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Oscars: Does Hollywood fear "Zero Dark Thirty" torture debate?

Kathryn Bigelow's best director snub suggests Hollywood wants no part of the political controversy over torture


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Andrew O'Hehir
January 10, 2013 8:18PM (UTC)

On one hand, it sure looks as if Hollywood is getting skittish about “Zero Dark Thirty” and the continuing political controversy around its portrayal of torture and links to the CIA. As expected, the film was among the nine best-picture nominees in Thursday morning’s Academy announcements. But Kathryn Bigelow was denied a best-director nomination in a category many (myself included) thought she might well win.

If Bigelow’s omission was the biggest surprise of this morning’s announcements, it wasn’t the only one. Ben Affleck was denied a directing nomination for his Iran-hostage drama “Argo,” and Tom Hooper, who won the directing prize two years ago for “The King’s Speech,” was similarly rejected for “Les Misérables.” Also missing from the directing category was Quentin Tarantino of the bloody slave-revenge western “Django Unchained,” but that’s arguably less of a surprise given the academy's traditional allergy to any and all material tinged with racial controversy. (Consider the fate of "The Help" in last year's Oscar season.) All three films were nominated within the promiscuous best-picture category, but are now far less likely to be regarded as serious contenders.

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But we can also choose to view what happened this morning as an embrace rather than a set of rejections. Once again the academy has skewed in a more adventurous and indie-friendly direction than most observers expected. Both the riveting old-age drama “Amour” and the magical-realist bayou allegory “Beasts of the Southern Wild” were nominated for best picture, and their creators – severe Austrian genius Michael Haneke and first-time New Orleans filmmaker Benh Zeitlin – were both nominated for best director. If the first outcome is not an enormous surprise, the second one definitely is. Personally, I never imagined I’d see the Oscars honor Haneke, one of the most rigorous and demanding cinema artists of our time, and I’ll gladly trade Bigelow, Affleck and anybody else for that.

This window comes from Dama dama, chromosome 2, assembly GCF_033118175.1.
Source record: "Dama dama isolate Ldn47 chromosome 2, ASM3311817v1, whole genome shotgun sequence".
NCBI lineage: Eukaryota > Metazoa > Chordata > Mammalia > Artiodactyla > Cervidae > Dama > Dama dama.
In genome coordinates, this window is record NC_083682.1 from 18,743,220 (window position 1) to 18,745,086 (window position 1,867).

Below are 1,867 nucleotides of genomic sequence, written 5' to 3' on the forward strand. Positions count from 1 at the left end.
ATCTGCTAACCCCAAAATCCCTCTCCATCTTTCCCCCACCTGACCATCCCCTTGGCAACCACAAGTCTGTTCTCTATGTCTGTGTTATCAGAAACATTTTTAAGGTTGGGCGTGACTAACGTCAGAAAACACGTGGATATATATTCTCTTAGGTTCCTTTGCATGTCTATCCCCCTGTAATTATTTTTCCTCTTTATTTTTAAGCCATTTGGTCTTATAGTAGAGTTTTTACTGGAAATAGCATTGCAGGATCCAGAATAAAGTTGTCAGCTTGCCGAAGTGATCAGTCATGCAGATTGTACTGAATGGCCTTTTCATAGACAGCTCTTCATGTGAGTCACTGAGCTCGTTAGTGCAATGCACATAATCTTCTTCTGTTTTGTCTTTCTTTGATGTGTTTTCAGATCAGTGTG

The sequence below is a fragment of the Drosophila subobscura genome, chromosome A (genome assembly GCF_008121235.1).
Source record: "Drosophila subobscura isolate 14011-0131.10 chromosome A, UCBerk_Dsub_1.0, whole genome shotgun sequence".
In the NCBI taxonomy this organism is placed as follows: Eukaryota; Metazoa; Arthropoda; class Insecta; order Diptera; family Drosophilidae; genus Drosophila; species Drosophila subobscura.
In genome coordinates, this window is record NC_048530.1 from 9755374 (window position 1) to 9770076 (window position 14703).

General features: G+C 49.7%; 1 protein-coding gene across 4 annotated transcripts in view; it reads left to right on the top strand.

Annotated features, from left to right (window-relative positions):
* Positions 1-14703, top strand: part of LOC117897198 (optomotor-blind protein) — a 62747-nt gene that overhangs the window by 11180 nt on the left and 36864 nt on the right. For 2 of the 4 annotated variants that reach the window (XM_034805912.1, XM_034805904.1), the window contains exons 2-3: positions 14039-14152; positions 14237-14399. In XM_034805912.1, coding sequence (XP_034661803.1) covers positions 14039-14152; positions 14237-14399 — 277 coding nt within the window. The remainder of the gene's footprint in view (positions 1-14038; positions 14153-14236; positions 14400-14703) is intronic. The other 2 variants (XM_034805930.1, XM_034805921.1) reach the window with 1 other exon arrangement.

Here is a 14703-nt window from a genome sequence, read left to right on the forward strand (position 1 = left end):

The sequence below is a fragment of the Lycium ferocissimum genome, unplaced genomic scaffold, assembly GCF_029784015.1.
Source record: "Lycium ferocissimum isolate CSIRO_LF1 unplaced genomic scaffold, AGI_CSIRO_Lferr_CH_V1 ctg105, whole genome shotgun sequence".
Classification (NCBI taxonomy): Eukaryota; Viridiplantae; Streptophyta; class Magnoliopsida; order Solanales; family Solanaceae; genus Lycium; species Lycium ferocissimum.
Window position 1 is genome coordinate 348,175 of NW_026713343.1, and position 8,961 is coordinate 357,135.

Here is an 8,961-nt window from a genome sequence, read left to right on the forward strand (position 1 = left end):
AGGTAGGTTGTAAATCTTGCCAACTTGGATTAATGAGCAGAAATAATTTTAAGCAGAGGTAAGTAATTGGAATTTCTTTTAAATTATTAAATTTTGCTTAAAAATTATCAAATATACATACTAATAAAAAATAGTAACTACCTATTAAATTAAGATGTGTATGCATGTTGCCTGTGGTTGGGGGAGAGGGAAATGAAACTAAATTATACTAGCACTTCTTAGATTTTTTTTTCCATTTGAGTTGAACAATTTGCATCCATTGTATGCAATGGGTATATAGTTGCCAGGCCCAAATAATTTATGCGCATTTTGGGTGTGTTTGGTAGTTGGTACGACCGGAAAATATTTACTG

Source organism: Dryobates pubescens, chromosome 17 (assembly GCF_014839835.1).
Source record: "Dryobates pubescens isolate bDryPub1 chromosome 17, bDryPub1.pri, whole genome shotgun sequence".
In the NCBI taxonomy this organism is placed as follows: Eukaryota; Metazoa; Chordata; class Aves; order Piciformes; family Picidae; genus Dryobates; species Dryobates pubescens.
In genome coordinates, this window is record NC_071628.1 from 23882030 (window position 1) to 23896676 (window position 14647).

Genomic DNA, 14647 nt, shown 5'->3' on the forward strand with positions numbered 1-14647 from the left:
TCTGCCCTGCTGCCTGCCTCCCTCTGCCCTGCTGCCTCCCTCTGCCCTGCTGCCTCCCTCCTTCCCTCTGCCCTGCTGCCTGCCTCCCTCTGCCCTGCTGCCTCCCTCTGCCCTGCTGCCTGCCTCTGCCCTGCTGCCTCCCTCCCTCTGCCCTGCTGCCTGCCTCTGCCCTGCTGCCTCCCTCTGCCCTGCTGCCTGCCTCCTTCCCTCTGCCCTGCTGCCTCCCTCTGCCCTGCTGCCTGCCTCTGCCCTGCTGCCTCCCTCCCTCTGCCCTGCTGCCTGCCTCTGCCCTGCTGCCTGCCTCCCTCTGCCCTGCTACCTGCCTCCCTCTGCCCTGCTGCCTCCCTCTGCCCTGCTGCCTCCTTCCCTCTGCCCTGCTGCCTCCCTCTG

This year’s Oscar nominations also feature the oldest best-actress nominee in history (Emmanuelle Riva of “Amour,” who is 85) and the youngest (Quvenzhané Wallis of “Beasts,” who is now 9 – but was 6 when most of the film was shot). Neither is likely to win, in a category that’s expected to be a close race between Jennifer Lawrence of “Silver Linings Playbook” and Jessica Chastain of “Zero Dark Thirty.” Similarly, every man nominated in the best-actor category who isn’t named Daniel Day-Lewis – for the record, they were Bradley Cooper, Hugh Jackman, Joaquin Phoenix and Denzel Washington -- is likely to remain an afterthought.

If we assume that neither “Beasts” nor “Amour” is a likely best-picture winner, and further assume that the directing category offers the best guide to what will actually win (as is usually the case), then this year’s Oscar race sets up as a three-way battle between “Lincoln,” Ang Lee’s 3-D CGI fantasy “Life of Pi” (which garnered 11 nominations overall), and David O. Russell’s realist rom-com “Silver Linings Playbook,” which was nominated in every major category. To put it mildly, “Lincoln” is the overwhelming favorite. I wouldn’t be surprised to see Day-Lewis, Steven Spielberg, writer Tony Kushner, supporting actor Tommy Lee Jones and the film itself sweep the big awards on Oscar night. (Sally Field is perhaps an underdog for supporting actress, given the consensus that Anne Hathaway's rendition of "I Dreamed a Dream" in "Les Miz" has guaranteed her a statuette.)

If there were no other snubs as notable as those of Bigelow, Tarantino and Affleck, there were plenty of other big names and prominent films that went unmentioned. Wes Anderson’s gorgeous and charming “Moonrise Kingdom” was denied any major nominations, which is really too bad. Many people thought that John Hawkes would be nominated for his role as a severly disabled man seeking to lose his virginity in “The Sessions,” but the mild-mannered film underperformed at the box office. Previous best-actress winner Marion Cotillard probably deserved a nomination for her role in Jacques Audiard’s “Rust and Bone” – but perhaps “Amour” was enough French film for this year.

Leonardo DiCaprio got no supporting nod for his role as a nefarious slaveowner in “Django Unchained,” and Matthew McConaughey – recently honored by the New York Film Critics Circle for his winning role as captain to a team of male strippers in “Magic Mike” – also found no love from Oscar. There was a last-minute push to get a best-picture slot for “Skyfall,” which is the highest-grossing James Bond film of all time, in a year when the academy plans a special presentation to honor the long-running franchise. But even with only nine of the potential 10 nominations filled, it didn’t happen.

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Andrew O'Hehir

Andrew O'Hehir is executive editor of Salon.

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